family

12th February
2013
written by tom

The sixth day of the month has come to have a significance of its own since August last year. It was another Monday, the start of another week. We were just disembarking from the shuttle to Jakarta when Jen called with unusual, meaningless, nonsensical news and that I should catch the earliest return flight.

Hannah had been diagnosed with “West Syndrome”; she had just turned 5 months. The 4 hours between hearing the news and boarding the return flight was long enough and empty enough to learn enough about the reality of “infantile spasms”, a severe form of epilepsy that occurs in 0.0002% of infants.

Over the following months, Hannah was treated with half a dozen different drugs. She was initially pumped with steroids; she gained so much weight and her face swelled until we could barely see her eyes. Every four weeks, the time it takes for anti-epileptic drugs to “stick”, we would bring Hannah for an EEG, which measures brain wave activity. Two NUH lab technicians would position 30 nodes, at the end of different coloured wires, onto predefined parts of her scalp, transforming our Hannah into a little Medusa.

We grew to have some insight into reading theses brain wave patterns; each electrical pulse, each discharge, meant something. Hannah’s brain-wave activity was so chaotic – an occurrence called hypsarrhythmia – it blocked perception and undercut learning and knowledge retention. External stimuli literally made no sense.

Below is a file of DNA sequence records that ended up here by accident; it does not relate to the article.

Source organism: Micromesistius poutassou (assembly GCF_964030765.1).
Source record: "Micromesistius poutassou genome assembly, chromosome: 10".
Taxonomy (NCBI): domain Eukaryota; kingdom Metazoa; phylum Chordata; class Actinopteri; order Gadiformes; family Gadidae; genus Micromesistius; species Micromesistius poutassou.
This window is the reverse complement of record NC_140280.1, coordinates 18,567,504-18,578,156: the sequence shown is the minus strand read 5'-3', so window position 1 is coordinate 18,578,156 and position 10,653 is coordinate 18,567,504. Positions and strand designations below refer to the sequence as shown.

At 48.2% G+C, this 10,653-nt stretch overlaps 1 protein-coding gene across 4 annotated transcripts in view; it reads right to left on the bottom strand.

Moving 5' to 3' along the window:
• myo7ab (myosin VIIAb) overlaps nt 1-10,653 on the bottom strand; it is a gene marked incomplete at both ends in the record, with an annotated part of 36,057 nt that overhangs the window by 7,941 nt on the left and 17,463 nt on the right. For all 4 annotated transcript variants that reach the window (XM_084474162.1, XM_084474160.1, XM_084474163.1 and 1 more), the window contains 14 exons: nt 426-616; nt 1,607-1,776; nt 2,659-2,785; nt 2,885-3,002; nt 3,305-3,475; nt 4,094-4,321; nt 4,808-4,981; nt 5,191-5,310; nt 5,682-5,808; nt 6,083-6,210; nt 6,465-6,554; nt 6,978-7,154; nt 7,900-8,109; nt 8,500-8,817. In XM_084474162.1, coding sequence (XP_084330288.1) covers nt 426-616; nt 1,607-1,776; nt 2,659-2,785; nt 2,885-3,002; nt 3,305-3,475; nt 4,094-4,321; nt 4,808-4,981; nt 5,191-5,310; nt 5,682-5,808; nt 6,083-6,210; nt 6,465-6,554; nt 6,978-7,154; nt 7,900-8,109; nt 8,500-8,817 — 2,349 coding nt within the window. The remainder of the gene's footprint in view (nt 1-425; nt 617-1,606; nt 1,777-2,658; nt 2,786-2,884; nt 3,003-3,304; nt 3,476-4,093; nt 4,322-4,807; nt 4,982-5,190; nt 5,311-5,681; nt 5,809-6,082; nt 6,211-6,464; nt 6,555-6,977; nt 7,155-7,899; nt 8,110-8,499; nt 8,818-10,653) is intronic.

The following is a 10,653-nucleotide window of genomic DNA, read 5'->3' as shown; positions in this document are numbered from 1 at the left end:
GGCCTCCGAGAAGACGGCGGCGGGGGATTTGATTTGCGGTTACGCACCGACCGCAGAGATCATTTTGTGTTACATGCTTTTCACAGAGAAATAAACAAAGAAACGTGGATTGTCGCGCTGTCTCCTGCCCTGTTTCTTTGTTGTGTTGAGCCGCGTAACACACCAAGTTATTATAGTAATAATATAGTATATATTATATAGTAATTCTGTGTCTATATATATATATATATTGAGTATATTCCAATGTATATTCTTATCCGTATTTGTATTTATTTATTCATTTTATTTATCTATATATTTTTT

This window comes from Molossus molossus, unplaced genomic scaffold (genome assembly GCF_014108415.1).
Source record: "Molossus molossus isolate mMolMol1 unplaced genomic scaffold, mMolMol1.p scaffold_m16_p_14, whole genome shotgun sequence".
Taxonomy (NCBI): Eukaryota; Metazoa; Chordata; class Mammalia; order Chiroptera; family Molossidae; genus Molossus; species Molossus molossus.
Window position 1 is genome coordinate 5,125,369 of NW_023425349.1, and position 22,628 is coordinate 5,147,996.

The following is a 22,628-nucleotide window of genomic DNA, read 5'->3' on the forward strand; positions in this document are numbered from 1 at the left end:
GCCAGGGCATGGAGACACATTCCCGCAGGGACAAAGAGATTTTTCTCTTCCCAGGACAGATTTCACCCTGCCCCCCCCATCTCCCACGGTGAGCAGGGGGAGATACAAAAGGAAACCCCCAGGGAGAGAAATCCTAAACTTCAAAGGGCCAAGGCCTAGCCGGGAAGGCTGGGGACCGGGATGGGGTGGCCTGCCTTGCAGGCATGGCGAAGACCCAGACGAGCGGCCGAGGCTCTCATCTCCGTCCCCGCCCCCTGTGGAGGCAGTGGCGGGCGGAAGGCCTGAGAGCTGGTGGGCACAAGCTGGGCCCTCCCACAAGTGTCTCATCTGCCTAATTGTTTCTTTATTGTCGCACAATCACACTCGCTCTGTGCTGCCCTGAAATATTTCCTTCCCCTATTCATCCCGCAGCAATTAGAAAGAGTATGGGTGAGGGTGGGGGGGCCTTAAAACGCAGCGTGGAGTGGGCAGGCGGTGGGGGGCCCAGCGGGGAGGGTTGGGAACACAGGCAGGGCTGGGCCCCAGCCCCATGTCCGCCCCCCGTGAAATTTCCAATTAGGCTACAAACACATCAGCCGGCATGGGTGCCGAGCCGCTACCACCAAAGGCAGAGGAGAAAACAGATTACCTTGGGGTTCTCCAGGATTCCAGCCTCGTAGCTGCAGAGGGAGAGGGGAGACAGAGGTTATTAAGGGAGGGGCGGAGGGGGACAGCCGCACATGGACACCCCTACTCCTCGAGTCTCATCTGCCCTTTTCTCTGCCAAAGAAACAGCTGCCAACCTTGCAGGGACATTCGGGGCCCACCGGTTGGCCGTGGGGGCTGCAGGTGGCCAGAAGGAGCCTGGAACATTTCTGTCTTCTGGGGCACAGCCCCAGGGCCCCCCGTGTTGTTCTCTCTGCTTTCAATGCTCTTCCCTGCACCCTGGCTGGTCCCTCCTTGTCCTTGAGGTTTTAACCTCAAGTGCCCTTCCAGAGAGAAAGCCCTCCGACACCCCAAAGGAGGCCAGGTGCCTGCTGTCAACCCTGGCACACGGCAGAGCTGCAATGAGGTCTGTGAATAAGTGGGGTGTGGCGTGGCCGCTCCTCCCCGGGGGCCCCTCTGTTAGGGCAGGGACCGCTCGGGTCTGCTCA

The past six months are difficult to describe. Little else mattered apart from Hannah, and we would be cheered by the occasional smile, and chastened by every seizure. She, or more correctly, the condition, sapped us. Our world shrunk to a size congruent with our energies. Like Hannah, we would awake each day as if the day was really a new day; the difference, of course, was that it was acutely true for her.

The first line of drugs are usually the most effective, with the likelihood of success at 60%; by the time we reach the 6th line drug (which in our case was topiramate), the chances of its effectiveness in counteracting the condition slips to around 10%.

Sometimes though, 10% is enough. Late on 17th December, Hannah started wailing uncontrollably. She cried as if for the first time. We must have appeared perverse, taking such joy from the tears of an infant. The crying meant that Hannah had somehow “snapped” out of her wakeful coma. The following 18 hours were amazing, as Hannah finally, belatedly, came back to our world. It was as if she was able to take cognizance for the first time, with each sound, each smell, each sight a wonder for her.

Since then, it’s all about hard work, as this 11 month old has had to learn for herself, for the first time, the things, movement, sounds, gestures and faces that 11 month olds “naturally” do and know. Jen – with this as with much else – has taken the lead with exercises designed to replicate and hasten the development curve that infants follow.

We don’t know where this will lead. A relapse is but a day away. But in the meantime, we have other, more significant, significant dates and we remind ourselves of this much like the alcoholic who attends AA: It’s been 75 days since Hannah’s last seizure. In the long term, autism remains a possibility, as is the particularly debilitating Lennox–Gastaut syndrome. We don’t know if she will have learning difficulties or behavioural issues, or if she will manage an independent life. We do know, however, how great it is to have her back.

And I tell her that every night.

9th November
2012
written by tom

Driving home from the hospital late that night in February, I was amazed that the world appeared to be oblivious to the historical event that had taken place. My daughter – Hannah Rosalia – had just been born, and in that forever moment of wonder it was as if the world would surely come to fully appreciate her arrival.